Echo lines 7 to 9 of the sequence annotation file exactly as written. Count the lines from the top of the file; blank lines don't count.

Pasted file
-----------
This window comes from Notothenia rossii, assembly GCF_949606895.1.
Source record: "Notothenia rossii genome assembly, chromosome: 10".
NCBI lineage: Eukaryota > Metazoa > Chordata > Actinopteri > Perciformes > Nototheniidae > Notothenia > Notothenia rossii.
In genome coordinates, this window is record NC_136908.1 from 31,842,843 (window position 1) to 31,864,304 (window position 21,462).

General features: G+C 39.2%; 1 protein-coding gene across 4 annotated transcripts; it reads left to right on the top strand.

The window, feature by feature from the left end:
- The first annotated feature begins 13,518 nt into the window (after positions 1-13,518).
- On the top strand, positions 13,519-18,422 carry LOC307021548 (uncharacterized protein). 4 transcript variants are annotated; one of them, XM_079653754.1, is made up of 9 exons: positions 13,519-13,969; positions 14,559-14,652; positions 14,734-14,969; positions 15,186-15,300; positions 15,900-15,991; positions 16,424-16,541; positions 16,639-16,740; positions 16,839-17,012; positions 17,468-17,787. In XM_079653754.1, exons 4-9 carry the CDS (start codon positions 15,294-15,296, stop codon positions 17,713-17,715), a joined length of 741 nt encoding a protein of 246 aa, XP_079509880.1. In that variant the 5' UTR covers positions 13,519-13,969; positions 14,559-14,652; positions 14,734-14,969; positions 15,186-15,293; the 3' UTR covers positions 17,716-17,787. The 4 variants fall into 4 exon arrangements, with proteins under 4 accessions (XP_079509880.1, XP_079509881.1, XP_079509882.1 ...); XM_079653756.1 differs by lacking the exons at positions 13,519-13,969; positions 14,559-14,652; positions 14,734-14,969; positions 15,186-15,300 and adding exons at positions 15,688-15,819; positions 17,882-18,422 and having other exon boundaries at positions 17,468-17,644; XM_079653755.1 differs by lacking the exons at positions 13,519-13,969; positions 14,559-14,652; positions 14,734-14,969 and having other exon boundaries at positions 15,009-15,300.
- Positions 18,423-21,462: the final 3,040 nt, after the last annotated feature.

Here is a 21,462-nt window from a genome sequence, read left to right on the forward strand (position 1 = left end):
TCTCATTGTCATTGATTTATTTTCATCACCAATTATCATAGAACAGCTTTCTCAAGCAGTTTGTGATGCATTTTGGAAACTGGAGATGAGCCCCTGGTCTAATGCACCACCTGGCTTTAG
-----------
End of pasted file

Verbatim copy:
- The first annotated feature begins 13,518 nt into the window (after positions 1-13,518).
- On the top strand, positions 13,519-18,422 carry LOC307021548 (uncharacterized protein). 4 transcript variants are annotated; one of them, XM_079653754.1, is made up of 9 exons: positions 13,519-13,969; positions 14,559-14,652; positions 14,734-14,969; positions 15,186-15,300; positions 15,900-15,991; positions 16,424-16,541; positions 16,639-16,740; positions 16,839-17,012; positions 17,468-17,787. In XM_079653754.1, exons 4-9 carry the CDS (start codon positions 15,294-15,296, stop codon positions 17,713-17,715), a joined length of 741 nt encoding a protein of 246 aa, XP_079509880.1. In that variant the 5' UTR covers positions 13,519-13,969; positions 14,559-14,652; positions 14,734-14,969; positions 15,186-15,293; the 3' UTR covers positions 17,716-17,787. The 4 variants fall into 4 exon arrangements, with proteins under 4 accessions (XP_079509880.1, XP_079509881.1, XP_079509882.1 ...); XM_079653756.1 differs by lacking the exons at positions 13,519-13,969; positions 14,559-14,652; positions 14,734-14,969; positions 15,186-15,300 and adding exons at positions 15,688-15,819; positions 17,882-18,422 and having other exon boundaries at positions 17,468-17,644; XM_079653755.1 differs by lacking the exons at positions 13,519-13,969; positions 14,559-14,652; positions 14,734-14,969 and having other exon boundaries at positions 15,009-15,300.
- Positions 18,423-21,462: the final 3,040 nt, after the last annotated feature.